China Miéville

China Miéville is a founding editor of Salvage. He is the author of various works of fiction and non-fiction, including The City & the City and London’s Overthrow. His latest book is Three Moments of an Explosion: Stories. He is currently collaborating with Robert Knox on the forthcoming Against International Law.

    From Choice to Polarity: Politics of, and, and in Art

    by China Miéville

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    In a rough landscape in central Africa, men are at work. They carry fire, haul industrial parts, wheeze under protective masks. They’re sweating and exhausted. When at last evening comes, they clock off and shower for a long time under cobbled-together plumbing. Then they rummage in battered wardrobes, bring out extraordinary clothes, and transform.

    Crocodile shoes; canary jackets; Savile Row shirts. Twirling canes, they set out through the dust to strike a pose. To perform. A strut-off in a late-night bar.

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    London’s Overthrow – a New Introduction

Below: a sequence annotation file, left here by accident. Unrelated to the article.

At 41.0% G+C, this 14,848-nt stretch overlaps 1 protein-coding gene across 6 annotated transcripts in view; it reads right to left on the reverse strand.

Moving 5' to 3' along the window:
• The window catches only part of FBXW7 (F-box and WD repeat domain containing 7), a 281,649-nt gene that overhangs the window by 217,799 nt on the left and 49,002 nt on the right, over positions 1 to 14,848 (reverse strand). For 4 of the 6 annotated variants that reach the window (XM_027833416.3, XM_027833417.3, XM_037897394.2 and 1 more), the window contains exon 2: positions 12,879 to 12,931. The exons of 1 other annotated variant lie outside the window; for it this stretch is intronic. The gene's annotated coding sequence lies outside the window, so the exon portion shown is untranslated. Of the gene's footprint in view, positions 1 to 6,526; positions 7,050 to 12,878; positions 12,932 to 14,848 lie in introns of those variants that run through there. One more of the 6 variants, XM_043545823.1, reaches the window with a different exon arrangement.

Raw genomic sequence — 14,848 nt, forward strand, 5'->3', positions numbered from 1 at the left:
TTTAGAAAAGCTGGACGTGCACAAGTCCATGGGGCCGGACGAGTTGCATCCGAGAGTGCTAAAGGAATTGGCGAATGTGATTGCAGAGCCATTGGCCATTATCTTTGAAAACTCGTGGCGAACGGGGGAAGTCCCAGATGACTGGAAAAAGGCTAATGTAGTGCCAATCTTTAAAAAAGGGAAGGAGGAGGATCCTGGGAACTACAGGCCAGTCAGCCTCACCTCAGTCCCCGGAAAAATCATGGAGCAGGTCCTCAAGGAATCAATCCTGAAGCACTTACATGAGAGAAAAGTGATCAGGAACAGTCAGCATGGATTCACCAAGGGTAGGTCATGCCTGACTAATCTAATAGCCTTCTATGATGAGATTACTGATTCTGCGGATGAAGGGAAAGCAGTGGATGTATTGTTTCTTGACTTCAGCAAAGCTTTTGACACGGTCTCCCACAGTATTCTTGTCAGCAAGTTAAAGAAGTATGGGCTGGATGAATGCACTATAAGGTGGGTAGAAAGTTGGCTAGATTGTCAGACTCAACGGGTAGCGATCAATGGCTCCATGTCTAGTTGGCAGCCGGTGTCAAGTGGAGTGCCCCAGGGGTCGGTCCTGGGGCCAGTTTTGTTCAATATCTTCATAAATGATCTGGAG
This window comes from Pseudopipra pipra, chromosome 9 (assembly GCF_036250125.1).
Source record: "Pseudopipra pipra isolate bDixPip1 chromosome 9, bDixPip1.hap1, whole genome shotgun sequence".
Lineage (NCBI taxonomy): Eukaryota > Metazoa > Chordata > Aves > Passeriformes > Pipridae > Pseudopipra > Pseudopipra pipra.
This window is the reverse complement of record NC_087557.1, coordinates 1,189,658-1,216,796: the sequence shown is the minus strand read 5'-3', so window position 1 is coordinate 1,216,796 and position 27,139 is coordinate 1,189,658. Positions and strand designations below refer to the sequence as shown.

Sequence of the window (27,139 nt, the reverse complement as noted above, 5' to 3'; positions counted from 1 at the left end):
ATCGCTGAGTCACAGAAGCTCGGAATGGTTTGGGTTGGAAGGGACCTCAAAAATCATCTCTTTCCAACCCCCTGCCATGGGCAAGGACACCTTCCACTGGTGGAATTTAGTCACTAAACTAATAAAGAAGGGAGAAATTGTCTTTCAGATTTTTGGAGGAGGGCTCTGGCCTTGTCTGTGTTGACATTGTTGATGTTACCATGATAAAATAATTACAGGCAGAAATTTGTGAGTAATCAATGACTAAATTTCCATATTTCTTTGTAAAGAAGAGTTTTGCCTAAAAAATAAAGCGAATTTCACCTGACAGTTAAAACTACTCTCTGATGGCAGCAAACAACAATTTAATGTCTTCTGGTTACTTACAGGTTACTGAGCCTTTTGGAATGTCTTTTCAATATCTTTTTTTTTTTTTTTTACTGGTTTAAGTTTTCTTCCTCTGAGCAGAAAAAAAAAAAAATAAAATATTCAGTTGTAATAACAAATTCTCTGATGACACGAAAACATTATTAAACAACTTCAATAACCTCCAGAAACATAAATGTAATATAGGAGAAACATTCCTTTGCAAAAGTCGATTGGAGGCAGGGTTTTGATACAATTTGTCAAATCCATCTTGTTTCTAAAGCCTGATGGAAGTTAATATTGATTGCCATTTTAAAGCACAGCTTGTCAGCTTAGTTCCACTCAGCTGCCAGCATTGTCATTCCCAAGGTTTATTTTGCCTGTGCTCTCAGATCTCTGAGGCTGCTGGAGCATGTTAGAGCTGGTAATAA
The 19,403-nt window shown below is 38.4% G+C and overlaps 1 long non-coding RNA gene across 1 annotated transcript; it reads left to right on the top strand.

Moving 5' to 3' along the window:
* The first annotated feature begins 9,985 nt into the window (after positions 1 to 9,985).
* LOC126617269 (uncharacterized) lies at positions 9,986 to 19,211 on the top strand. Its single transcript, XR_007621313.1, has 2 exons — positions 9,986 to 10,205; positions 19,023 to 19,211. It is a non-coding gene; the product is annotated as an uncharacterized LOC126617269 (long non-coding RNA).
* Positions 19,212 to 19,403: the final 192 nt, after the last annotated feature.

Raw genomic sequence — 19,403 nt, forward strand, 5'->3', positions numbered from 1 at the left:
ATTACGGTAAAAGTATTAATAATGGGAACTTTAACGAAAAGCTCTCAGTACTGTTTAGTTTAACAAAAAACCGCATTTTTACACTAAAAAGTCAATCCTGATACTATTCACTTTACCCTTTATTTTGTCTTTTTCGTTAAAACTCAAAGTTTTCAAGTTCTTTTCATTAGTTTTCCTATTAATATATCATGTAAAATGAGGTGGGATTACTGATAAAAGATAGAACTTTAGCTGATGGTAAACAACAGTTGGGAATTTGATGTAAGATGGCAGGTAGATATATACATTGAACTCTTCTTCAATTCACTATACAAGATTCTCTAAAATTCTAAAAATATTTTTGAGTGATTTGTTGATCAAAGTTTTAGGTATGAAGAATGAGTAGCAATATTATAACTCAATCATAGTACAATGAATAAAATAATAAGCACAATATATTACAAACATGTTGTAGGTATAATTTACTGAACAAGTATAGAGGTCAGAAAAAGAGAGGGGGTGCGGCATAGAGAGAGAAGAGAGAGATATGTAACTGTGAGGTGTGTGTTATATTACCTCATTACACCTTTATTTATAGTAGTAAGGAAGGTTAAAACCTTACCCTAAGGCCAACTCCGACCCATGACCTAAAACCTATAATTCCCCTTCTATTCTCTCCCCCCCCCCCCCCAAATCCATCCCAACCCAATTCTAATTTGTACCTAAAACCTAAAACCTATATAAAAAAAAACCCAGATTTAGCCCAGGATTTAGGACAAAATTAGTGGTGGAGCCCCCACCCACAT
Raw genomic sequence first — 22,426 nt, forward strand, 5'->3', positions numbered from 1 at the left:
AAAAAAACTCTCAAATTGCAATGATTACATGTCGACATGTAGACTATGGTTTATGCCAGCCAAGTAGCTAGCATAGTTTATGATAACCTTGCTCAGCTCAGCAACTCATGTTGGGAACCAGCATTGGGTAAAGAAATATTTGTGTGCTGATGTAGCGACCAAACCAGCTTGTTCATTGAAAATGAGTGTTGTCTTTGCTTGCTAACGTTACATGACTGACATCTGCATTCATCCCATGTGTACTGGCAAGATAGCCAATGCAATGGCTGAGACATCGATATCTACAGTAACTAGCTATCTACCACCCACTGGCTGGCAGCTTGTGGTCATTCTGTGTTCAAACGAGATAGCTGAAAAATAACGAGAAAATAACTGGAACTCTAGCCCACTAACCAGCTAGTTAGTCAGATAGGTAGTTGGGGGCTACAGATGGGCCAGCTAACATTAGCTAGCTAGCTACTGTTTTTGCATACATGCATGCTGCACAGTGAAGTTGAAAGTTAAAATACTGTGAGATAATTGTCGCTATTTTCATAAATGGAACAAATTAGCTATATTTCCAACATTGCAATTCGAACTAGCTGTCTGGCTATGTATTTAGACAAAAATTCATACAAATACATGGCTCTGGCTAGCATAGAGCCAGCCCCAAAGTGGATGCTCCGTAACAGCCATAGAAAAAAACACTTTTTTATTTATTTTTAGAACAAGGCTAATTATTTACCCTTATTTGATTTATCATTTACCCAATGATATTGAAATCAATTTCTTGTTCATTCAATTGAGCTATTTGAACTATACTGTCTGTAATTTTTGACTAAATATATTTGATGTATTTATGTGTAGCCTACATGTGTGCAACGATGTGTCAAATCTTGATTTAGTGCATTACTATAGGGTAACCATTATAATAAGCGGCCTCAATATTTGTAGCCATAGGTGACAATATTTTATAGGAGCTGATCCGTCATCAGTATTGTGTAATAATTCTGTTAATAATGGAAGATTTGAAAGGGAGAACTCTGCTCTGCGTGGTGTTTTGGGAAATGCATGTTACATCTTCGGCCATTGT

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    2012’s essay London’s Overthrow, a diagnostic snapshot of the city between riots and Olympics, has had various incarnations - in a magazine, online, in print. And now it is available in French from Pocket, along with a new introduction for French readers. With our thanks to the publishers for their permission, here we reproduce that introduction in English.

    This is a peculiar political moment, feeling by abrupt turn deadened and static, increasingly apocalyptic, and unexpectedly, wrenchingly generative of Sehnsucht, all in lurching rhythmless rhythm. It's an indication of this unpredictability that scant weeks after they were written, the concluding tenor of the reflections that follow already feels too bleak. We’re a very long way from inaugurating a moment of political buoyancy or boisterousness, but it is a cautious, embattled joy to feel - as we do, as will be made more clear from Salvage’s new Perspectives document, shortly to be published in issue 2 and online - as if the carapace of neoliberalism is, even for a moment, even a crack less hermetic and sealed now than when what follows was written.

    The introduction below may prove to be wrong, a museum-piece, out of date. We do not expect, but fervently hope, that this is so.

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